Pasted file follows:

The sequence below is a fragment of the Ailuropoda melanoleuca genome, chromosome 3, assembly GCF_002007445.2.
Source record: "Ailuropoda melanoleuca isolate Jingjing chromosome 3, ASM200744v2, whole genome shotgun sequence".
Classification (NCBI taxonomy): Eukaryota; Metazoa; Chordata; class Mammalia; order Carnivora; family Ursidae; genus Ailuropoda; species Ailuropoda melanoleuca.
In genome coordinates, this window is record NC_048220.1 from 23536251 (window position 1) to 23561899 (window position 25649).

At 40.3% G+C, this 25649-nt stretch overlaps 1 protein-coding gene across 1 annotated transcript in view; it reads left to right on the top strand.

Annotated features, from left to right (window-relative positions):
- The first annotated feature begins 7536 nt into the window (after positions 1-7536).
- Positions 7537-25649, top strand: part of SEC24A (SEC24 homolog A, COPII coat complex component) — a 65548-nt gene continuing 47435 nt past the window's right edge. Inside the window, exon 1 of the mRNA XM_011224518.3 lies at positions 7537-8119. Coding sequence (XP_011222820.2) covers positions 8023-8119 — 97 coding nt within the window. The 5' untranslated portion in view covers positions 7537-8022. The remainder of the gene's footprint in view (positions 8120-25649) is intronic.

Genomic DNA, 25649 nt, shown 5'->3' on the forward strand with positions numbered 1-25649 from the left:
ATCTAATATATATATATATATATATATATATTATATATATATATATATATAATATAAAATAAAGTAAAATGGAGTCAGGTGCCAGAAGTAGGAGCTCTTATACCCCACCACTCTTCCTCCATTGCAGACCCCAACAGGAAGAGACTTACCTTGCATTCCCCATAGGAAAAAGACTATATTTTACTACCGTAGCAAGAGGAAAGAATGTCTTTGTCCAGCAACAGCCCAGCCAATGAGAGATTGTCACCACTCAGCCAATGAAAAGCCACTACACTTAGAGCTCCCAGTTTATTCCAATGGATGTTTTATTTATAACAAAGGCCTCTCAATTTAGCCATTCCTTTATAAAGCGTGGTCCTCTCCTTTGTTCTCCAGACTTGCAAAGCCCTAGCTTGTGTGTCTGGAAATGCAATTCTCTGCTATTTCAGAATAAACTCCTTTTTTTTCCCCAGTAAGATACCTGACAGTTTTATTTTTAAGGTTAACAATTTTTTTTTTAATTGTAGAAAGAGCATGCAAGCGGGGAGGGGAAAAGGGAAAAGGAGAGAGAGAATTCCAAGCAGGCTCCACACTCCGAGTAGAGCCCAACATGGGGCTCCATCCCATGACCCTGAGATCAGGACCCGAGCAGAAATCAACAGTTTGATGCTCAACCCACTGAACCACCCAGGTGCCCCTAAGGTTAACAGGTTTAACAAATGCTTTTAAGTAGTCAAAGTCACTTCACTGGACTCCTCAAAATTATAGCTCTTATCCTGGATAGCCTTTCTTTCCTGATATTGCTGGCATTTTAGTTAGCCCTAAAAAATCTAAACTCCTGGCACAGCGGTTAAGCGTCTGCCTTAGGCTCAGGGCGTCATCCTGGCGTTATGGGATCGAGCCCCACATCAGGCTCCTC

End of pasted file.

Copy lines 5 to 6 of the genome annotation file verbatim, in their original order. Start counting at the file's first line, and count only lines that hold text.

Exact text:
At 40.3% G+C, this 25649-nt stretch overlaps 1 protein-coding gene across 1 annotated transcript in view; it reads left to right on the top strand.

Annotated features, from left to right (window-relative positions):